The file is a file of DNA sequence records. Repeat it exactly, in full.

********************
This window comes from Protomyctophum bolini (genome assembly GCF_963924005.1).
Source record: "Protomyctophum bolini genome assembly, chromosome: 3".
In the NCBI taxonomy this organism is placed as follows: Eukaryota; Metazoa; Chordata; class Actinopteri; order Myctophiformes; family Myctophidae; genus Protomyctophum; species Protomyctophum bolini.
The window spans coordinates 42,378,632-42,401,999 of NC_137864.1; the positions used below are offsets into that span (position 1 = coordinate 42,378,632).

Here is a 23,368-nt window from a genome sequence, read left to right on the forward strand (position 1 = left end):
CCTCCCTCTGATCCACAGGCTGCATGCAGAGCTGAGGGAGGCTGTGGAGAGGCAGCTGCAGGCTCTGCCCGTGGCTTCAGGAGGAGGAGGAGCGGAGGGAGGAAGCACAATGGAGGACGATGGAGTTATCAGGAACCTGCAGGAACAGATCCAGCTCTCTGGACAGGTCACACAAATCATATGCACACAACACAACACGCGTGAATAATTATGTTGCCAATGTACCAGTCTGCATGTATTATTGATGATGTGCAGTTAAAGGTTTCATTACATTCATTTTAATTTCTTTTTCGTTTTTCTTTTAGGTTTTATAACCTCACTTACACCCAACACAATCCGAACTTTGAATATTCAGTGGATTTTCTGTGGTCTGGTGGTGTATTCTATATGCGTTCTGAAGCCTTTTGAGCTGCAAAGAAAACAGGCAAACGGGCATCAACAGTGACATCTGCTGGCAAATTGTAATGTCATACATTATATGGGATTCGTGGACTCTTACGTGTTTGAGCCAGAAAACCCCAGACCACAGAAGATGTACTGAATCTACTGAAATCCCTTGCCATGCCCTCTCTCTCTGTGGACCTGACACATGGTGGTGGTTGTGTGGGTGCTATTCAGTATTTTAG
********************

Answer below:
This window comes from Protomyctophum bolini (genome assembly GCF_963924005.1).
Source record: "Protomyctophum bolini genome assembly, chromosome: 3".
In the NCBI taxonomy this organism is placed as follows: Eukaryota; Metazoa; Chordata; class Actinopteri; order Myctophiformes; family Myctophidae; genus Protomyctophum; species Protomyctophum bolini.
The window spans coordinates 42,378,632-42,401,999 of NC_137864.1; the positions used below are offsets into that span (position 1 = coordinate 42,378,632).

Here is a 23,368-nt window from a genome sequence, read left to right on the forward strand (position 1 = left end):
CCTCCCTCTGATCCACAGGCTGCATGCAGAGCTGAGGGAGGCTGTGGAGAGGCAGCTGCAGGCTCTGCCCGTGGCTTCAGGAGGAGGAGGAGCGGAGGGAGGAAGCACAATGGAGGACGATGGAGTTATCAGGAACCTGCAGGAACAGATCCAGCTCTCTGGACAGGTCACACAAATCATATGCACACAACACAACACGCGTGAATAATTATGTTGCCAATGTACCAGTCTGCATGTATTATTGATGATGTGCAGTTAAAGGTTTCATTACATTCATTTTAATTTCTTTTTCGTTTTTCTTTTAGGTTTTATAACCTCACTTACACCCAACACAATCCGAACTTTGAATATTCAGTGGATTTTCTGTGGTCTGGTGGTGTATTCTATATGCGTTCTGAAGCCTTTTGAGCTGCAAAGAAAACAGGCAAACGGGCATCAACAGTGACATCTGCTGGCAAATTGTAATGTCATACATTATATGGGATTCGTGGACTCTTACGTGTTTGAGCCAGAAAACCCCAGACCACAGAAGATGTACTGAATCTACTGAAATCCCTTGCCATGCCCTCTCTCTCTGTGGACCTGACACATGGTGGTGGTTGTGTGGGTGCTATTCAGTATTTTAG